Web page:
March can be one hot month for catching fish, especially smallmouth.
It can be a great month on Center Hill, Percy Priest and Old Hickory. IF...
It is a big if. We need three things to come together. We need enough warm weather for the water temps to start climbing toward the upper 50's and lower 60's.
We need the winds to cooperate and not blow us off the water and we need the water level to come up and stay up. Hard to get all three of those at the same time.
However, the water should be up some whether the Corps wants it to be or not. Rain does that.
Highly unlikely we are going to get all three.
Was a time, back several years, they brought Percy Priest up and held it by early to mid-March. When they did, we caught the fool out of big smallmouth. The brown fish tend to spawn before their largemouth cousins. Anytime you can find 55-degree water or warmer, you can find smallmouth. Well, almost anytime. The best places to look are the gravel and big rock banks just off the deeper channels. Look for them in water 8-12 feet deep. Y'all can throw whatever you want. I'm going to have a GitZit or Whirly Bee on light line and a suspending jerkbait on heavier line. I'll adjust as needed.
The same held true with Center Hill.
The smallmouth action started getting hot about the third week of March and peaked about April 15. That was when the water was at or near summer pool. Now, with the water level being just about anywhere from down in the river channel to up in the trees, who knows? I could start out in front of Holmes Creek and by the times I worked my way back to Edgar Evins ramp, I would have a box full and maybe one or two bragging size smallmouth.
Old Hickory is a different kind of dog. You can have a slam-bang day on the largemouth if you hit it right. Or it can be a complete bust.
But there is always a chance you can save the day with some crappie. I never know what I am going to throw at the bass until I start fishing. As a general rule, I'll have a shallow ShadRap on one rod for sure. Probably a Roadrunner on another and most likely a spinner bait on yet another. For the crappie, most likely I'll start with a pink-chartreuse, 1/8-oz jig.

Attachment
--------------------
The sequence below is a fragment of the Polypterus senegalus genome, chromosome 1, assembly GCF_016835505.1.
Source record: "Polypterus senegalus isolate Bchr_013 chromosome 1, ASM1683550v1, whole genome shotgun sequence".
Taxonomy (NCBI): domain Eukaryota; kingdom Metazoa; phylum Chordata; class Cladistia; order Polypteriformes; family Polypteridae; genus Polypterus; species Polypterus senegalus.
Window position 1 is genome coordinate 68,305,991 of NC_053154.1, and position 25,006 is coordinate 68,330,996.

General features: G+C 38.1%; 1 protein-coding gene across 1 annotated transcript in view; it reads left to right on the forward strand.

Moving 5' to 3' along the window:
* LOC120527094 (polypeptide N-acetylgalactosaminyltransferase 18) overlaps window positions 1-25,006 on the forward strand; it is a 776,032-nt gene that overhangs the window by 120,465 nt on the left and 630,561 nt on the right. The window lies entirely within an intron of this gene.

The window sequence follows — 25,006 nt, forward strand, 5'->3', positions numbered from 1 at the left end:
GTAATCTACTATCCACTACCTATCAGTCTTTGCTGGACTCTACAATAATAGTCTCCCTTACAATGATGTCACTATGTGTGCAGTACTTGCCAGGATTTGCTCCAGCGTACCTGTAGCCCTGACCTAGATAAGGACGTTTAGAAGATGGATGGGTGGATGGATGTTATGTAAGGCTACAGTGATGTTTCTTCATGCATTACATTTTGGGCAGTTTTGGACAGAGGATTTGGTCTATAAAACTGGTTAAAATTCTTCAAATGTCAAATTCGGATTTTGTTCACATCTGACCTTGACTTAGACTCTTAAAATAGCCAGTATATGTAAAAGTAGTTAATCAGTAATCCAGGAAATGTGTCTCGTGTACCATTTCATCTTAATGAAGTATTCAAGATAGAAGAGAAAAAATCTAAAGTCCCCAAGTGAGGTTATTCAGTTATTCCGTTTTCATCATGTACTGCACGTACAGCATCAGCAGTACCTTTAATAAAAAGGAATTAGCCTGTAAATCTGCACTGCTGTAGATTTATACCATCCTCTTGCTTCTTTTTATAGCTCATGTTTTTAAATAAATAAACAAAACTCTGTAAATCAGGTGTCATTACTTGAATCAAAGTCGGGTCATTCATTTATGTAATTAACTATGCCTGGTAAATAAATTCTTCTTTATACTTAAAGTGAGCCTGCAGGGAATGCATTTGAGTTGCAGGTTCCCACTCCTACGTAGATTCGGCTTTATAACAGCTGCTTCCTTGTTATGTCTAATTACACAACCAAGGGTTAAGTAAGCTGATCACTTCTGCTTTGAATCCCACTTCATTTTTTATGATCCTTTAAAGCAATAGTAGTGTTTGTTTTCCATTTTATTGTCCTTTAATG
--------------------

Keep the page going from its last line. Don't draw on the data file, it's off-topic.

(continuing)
Don't forget the spring bonus fish that are so popular (with Cajuns).
The Cajuns call them Gaspa Goo. I have called them a series of names but drum is what comes to mind. They too spawn in the spring and in the same places as the bass. Unfortunately, they like the same lures. They get big and they pull like a John Deere tractor. I have caught some big ones and they hurt my arm every time.
On Priest, if you want to and sometimes if you don't want to, you can also get into the hybrids and stripers.
One place to avoid is the roadbed out in front of...wait a minoozle.
In fact, where you need to fish for them is in front of Bear Island. Yep, that's a good place. For sure don't fish that big flat on the left, in front of the picnic area as you head upstream from the dam. It is the one with buoy anchored way out. No, you don't want to fish there.
I'll tell this quick story from 1983.
The late Mickey Pope and I launched his boat just before daylight on March 20. I know the date because it is written on the back of the picture. We put in at Elm Hill.
It was free back then. I had a black, 1/8-oz. Doll fly with a brown U-2 pork trailer on. We made a short run and cut the motor.
Before Mickey could get a lure tied on, I had huge smallmouth and bigger largemouth in the boat. Two five-pounders in two straight casts.
By good sunup, we had a stringer that would have won most tournaments on that lake. They came on the black jig and brown ones.
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